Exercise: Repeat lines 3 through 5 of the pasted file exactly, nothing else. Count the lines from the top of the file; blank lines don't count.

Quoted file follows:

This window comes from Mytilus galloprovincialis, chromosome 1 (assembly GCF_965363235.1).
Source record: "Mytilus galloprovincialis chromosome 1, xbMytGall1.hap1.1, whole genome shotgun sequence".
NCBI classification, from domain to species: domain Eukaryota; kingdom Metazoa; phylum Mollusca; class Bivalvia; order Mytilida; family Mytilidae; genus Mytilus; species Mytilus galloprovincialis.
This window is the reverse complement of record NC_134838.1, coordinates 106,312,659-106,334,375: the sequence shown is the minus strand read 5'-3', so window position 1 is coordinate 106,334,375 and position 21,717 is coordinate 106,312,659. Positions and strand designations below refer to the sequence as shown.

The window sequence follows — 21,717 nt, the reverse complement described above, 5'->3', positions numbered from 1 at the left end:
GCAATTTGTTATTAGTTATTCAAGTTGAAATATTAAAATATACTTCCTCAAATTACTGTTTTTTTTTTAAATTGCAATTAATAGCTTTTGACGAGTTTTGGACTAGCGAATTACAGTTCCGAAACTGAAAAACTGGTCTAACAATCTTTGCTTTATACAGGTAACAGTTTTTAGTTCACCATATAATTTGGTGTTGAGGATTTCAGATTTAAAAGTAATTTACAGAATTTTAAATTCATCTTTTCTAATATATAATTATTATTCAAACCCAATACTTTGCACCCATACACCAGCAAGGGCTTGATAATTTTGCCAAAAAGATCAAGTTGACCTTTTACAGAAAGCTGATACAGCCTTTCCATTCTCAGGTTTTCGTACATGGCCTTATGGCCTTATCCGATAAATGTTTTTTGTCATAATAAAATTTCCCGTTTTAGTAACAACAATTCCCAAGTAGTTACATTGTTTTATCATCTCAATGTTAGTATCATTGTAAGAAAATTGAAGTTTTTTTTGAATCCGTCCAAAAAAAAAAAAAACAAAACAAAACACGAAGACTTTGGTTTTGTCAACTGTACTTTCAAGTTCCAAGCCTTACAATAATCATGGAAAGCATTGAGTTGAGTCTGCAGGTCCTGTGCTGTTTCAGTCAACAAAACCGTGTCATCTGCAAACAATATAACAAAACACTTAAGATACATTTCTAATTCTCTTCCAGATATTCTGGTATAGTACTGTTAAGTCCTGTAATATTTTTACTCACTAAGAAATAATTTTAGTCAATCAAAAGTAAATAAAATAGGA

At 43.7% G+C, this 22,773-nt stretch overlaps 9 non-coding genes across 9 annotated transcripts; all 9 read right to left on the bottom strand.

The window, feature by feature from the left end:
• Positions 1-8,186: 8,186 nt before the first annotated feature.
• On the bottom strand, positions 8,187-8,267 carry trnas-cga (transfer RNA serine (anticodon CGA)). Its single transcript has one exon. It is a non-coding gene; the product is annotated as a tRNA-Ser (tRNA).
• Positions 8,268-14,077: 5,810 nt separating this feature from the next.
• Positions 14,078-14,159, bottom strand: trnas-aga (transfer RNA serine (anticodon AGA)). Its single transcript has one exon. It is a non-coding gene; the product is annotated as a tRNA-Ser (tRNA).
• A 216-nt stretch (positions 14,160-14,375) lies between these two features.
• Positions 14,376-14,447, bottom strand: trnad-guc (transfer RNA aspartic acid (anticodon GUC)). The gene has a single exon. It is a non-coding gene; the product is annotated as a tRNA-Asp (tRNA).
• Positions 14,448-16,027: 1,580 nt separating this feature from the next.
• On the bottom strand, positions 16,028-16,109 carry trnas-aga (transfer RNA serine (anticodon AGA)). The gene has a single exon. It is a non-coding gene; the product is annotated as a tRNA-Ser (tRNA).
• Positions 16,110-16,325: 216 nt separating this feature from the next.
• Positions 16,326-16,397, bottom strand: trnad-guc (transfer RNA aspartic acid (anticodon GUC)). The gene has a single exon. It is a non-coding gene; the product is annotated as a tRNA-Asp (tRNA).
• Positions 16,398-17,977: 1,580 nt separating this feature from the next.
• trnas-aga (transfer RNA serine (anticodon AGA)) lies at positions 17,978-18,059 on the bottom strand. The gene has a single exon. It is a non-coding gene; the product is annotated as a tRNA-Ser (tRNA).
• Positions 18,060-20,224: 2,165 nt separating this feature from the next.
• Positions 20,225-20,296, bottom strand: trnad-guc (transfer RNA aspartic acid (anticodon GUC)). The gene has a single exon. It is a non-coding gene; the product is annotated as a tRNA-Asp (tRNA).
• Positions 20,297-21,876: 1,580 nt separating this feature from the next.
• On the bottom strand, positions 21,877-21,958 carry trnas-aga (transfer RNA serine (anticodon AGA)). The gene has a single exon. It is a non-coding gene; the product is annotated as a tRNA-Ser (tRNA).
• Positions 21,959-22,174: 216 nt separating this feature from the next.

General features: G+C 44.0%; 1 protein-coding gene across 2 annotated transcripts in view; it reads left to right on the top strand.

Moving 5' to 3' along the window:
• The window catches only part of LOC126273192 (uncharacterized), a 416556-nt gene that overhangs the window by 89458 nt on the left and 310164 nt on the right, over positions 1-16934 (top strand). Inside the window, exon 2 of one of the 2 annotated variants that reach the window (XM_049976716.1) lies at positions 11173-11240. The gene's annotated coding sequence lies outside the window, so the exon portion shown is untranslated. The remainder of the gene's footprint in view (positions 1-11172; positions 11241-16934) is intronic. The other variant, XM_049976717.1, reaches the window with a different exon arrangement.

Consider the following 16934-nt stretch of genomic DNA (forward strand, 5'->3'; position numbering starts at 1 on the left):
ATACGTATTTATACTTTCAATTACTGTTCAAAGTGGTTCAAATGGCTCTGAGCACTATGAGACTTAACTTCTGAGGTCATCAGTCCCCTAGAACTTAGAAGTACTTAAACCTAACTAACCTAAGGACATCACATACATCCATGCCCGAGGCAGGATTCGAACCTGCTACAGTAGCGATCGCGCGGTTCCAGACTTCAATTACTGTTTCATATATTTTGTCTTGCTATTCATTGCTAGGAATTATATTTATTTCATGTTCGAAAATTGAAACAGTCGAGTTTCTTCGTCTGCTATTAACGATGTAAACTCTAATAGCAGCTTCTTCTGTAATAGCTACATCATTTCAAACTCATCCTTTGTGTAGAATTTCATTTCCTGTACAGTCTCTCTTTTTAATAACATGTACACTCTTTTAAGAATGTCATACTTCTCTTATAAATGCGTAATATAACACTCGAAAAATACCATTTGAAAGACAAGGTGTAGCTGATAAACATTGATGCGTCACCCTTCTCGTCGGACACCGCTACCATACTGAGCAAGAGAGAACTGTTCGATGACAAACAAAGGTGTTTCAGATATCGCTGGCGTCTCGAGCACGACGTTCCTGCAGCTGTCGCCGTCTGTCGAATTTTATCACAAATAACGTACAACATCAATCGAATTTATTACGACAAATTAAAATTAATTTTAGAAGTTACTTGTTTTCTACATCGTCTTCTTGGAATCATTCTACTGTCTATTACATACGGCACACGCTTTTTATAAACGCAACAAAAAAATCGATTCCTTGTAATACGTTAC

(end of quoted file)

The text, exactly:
NCBI classification, from domain to species: domain Eukaryota; kingdom Metazoa; phylum Mollusca; class Bivalvia; order Mytilida; family Mytilidae; genus Mytilus; species Mytilus galloprovincialis.
This window is the reverse complement of record NC_134838.1, coordinates 106,312,659-106,334,375: the sequence shown is the minus strand read 5'-3', so window position 1 is coordinate 106,334,375 and position 21,717 is coordinate 106,312,659. Positions and strand designations below refer to the sequence as shown.

The window sequence follows — 21,717 nt, the reverse complement described above, 5'->3', positions numbered from 1 at the left end: